Search This Blog

Tuesday, August 1, 2017



Immigration lawyers warn of border confusion and travel nightmares that may come with legalized pot and admitting use to a U.S. border guard.

Ross Rebagliati became a role model for countless Canadians when he won the inaugural gold medal for men's snowboarding at the 1998 Nagano Olympics. But Rebagliati is also a notable example of what could soon be an increasing cohort of Canadians: those banned from travelling to the United States because of admitted marijuana use.
Rebagliati's story is of course closely entwined with the marijuana debate: he was initially disqualified in Nagano after testing positive, then reinstated. And of course, Justin Trudeau's Liberals have pledged to legalize the substance next year.
Rebagliati's U.S. travel ban, however, was only recently reversed. And his lawyer, Len Saunders, says the march to legalization won't stop such incidents from happening; in fact, he expects it to make them more common.
The "pot issue" has been simmering for years, stemming from the fact that admitting an instance of past marijuana use to a U.S. border guard can get you permanently banned from entering the U.S., even if the use took place in a jurisdiction where marijuana use is legal.
"When the person admits to the essential elements of a controlled substance violation, then they're basically barred for life," says Saunders, who is based in Blaine, Washington.
According to Saunders, incidents of drug-related border bans have risen sharply since the state of Washington legalized recreational marijuana five years ago.
"Before, I would see these situations once or twice a month, and now I'm literally getting calls every day," he says.
'U.S. border marijuana hell'
The no-tolerance approach can be a shock to travellers who don't realize that they can be penalized for casually admitting use, and that the laws of the country they're leaving and the state they're entering don't factor into it at all.
This is because U.S. Customs and Border Protection is a federal agency, and therefore subject to federal laws that consider marijuana a schedule 1 controlled substance. So you can be entering Washington or other states, where pot is legal, and still get hung up at a border that plays by different rules.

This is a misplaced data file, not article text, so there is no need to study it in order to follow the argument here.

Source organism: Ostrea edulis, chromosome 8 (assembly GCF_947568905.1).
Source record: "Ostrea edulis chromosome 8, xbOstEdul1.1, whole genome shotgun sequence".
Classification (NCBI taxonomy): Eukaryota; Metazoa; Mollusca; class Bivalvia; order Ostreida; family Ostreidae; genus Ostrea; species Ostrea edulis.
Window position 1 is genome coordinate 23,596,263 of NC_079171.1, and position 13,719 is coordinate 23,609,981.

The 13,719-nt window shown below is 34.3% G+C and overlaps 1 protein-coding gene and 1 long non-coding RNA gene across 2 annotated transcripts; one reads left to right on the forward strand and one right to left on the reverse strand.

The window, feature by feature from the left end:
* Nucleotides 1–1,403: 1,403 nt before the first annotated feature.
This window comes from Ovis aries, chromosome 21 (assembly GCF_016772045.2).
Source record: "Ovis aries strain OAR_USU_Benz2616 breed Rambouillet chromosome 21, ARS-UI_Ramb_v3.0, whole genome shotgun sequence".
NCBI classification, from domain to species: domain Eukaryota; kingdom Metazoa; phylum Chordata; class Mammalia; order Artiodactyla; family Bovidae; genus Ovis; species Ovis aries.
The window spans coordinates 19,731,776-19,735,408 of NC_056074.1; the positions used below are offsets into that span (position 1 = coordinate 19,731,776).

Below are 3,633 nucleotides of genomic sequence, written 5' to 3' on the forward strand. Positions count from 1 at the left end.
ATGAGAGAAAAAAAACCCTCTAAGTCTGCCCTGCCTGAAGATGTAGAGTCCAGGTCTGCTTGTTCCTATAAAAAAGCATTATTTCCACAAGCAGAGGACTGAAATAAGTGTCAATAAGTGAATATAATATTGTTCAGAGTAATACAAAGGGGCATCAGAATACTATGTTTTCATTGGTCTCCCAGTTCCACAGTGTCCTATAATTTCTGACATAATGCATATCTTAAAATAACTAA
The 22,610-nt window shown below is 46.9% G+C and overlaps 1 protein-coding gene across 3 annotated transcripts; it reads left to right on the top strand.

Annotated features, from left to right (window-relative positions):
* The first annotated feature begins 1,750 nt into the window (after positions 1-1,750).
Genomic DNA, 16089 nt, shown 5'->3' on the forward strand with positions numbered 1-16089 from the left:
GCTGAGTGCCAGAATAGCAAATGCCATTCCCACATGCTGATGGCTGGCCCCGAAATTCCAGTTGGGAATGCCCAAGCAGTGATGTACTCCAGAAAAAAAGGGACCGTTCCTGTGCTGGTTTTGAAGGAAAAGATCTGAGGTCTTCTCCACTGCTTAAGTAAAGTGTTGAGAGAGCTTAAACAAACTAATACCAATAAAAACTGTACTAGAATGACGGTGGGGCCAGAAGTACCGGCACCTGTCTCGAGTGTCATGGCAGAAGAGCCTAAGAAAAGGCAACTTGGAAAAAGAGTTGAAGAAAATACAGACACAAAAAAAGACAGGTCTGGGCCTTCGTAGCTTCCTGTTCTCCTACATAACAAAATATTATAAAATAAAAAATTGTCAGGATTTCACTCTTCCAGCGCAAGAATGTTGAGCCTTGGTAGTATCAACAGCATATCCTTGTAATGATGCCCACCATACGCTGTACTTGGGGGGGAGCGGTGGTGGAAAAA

This can lead to some truly confusing situations.
Mark Belanger, an immigration lawyer in Vancouver, had a recent client who went through the ringer of U.S. border marijuana hell.
The client, a German citizen who had recently moved to British Columbia with his German-Canadian wife, was required to leave Canada and re-enter to activate his workers' permit, and decided to spend the day in Seattle.
"What to they do when they're down there? They smoke some marijuana because it's legal," says Belanger.
When they returned to the border, Canadian officials detected marijuana on him and told him he wouldn't be allowed into Canada until the marijuana was out of his system. So the couple did a U-turn with the intention of staying overnight on the U.S. side.
But to do so required them to go through U.S. border controls, where officials asked why he had been turned away at the Canadian border. When he admitted the legal marijuana use, they banned him from entry there as well.
"He's a German national, and they can't send him back to Canada, so they put him in deportation proceedings. They arrest him, handcuff him, bring him down to Tacoma to the detention centre," says Belanger. "We were able to get him out in three weeks. That's fast, believe it or not."
Of course, Canadian citizens don't have to worry about being turned back at both the Canadian and U.S. borders, but they can be banned from U.S. travel, as is Belanger's client.
Typically, border officials will only ask about pot use if triggered by something, such as physical evidence, a conversational snippet, or something suggestive like a T-shirt with a cannabis leaf on it. Belanger says a group of teenagers crossing the border for a concert would also raise red flags and probing questions.
But the fear is that legalization of the drug in Canada could both prompt more aggressive questions from border guards and perhaps embolden Canadian travellers — unaware of the border rules — to admit to using it.
"The border officers are going to have more of a tendency to ask questions to Canadians when they know that it's legal," predicts Saunders.
Lying is not advised, as misleading a border official carries even stiffer penalties. Canadians do, however, have the option of withdrawing their application to enter the United States. Border officials may hassle you about it, but they will have to let you go. However, you will likely face questions about it the next time you try to cross.
And while a ban can usually be worked around by obtaining a waiver, as in Rebagliati's case, doing so is costly and requires hiring a lawyer. This means that both Saunders and Belanger expect their already busy schedules to become more crowded starting next year.